SmallThings_Website“In this wordless picture book-graphic novel mashup, originally published in Australia, artist Tregonning introduces an unnamed boy grappling with corrosive anxiety….Much like the boy’s ever-transforming anxieties, panels shift from slender, compressed squares to sweeping double-page spreads. The otherworldly glow of the black-and-white palette, too, elegantly underscores the boy’s ongoing battle against darkness. More than a moving portrayal of one boy’s struggle, this is also a magnifying lens through which to identify and discuss mental illness with readers of all ages. Don’t let its title or page count fool you, Small Things’ effects are monumental.”
— Briana Shemroske

Read the full review in the April 2018 issue of Booklist

Kiss the Book calls Macy McMillan and the Rainbow Goddess “A great story of empathy”

Posted on February 28th, 2018 by pajamapress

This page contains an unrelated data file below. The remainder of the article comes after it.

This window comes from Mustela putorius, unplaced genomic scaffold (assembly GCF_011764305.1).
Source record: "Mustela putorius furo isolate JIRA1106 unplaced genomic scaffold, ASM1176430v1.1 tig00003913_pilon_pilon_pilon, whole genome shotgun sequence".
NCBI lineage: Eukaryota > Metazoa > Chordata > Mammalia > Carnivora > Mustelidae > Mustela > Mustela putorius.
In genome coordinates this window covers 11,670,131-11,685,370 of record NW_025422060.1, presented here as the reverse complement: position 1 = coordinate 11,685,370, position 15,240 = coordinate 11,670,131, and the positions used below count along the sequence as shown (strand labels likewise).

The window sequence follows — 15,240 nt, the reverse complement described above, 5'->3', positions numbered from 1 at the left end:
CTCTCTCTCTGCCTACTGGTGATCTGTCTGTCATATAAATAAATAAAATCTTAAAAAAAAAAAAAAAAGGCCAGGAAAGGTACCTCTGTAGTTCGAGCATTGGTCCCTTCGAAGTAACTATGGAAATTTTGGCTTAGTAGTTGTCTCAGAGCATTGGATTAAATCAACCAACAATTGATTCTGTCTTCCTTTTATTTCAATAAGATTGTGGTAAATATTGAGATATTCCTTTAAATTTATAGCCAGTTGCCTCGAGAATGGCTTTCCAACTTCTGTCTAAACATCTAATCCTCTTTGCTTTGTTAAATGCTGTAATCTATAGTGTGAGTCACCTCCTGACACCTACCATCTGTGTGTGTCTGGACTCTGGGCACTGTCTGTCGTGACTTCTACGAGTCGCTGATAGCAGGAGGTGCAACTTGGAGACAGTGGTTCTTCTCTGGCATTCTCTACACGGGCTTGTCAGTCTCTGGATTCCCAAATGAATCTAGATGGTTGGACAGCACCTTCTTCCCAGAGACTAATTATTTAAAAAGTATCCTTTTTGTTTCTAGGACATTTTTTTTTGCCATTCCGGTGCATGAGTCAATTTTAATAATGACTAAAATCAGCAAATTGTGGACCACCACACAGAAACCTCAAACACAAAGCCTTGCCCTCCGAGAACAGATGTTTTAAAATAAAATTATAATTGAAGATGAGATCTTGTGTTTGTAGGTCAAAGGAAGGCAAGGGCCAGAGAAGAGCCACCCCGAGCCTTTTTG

MacyMacMillan_Website“This book in verse is the middle school Schneider Award winner, and is a sweet read. Full of lessons learned from people Iris has met as well as books she has read, this is full of titles named dropped (I love books that do that)! A quick read for either the upper elementary or middle school student. I love the diversity – yes, Macy is deaf, but the disability doesn’t drive the story. A great story of empathy.”

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Children’s Books Heal calls The Theory of Hummingbirds “a powerful and captivating story”

Posted on February 20th, 2018 by pajamapress

TheTheoryOfHummingbirds_Website“Why I like this book: Michelle Kadarusman has crafted a richly textured story about [Alba], who has a leg that is directionally challenged. It is a powerful and captivating story about differences and abilities and ‘learning to love who you are and what you can do.’ It is emotionally honest and filled with heart.

It is important for readers to see themselves in realistic characters like [Alba]….

The author’s use of hummingbirds as a poignant metaphor to help Alba embrace her life in a meaningful way and pursue her big dream. ‘Hummingbirds don’t sit around moaning about their tiny feet and that they can’t walk,’ she says. Like [Alba], the author was born with talipes equinovarus (CTEV), more commonly called club foot.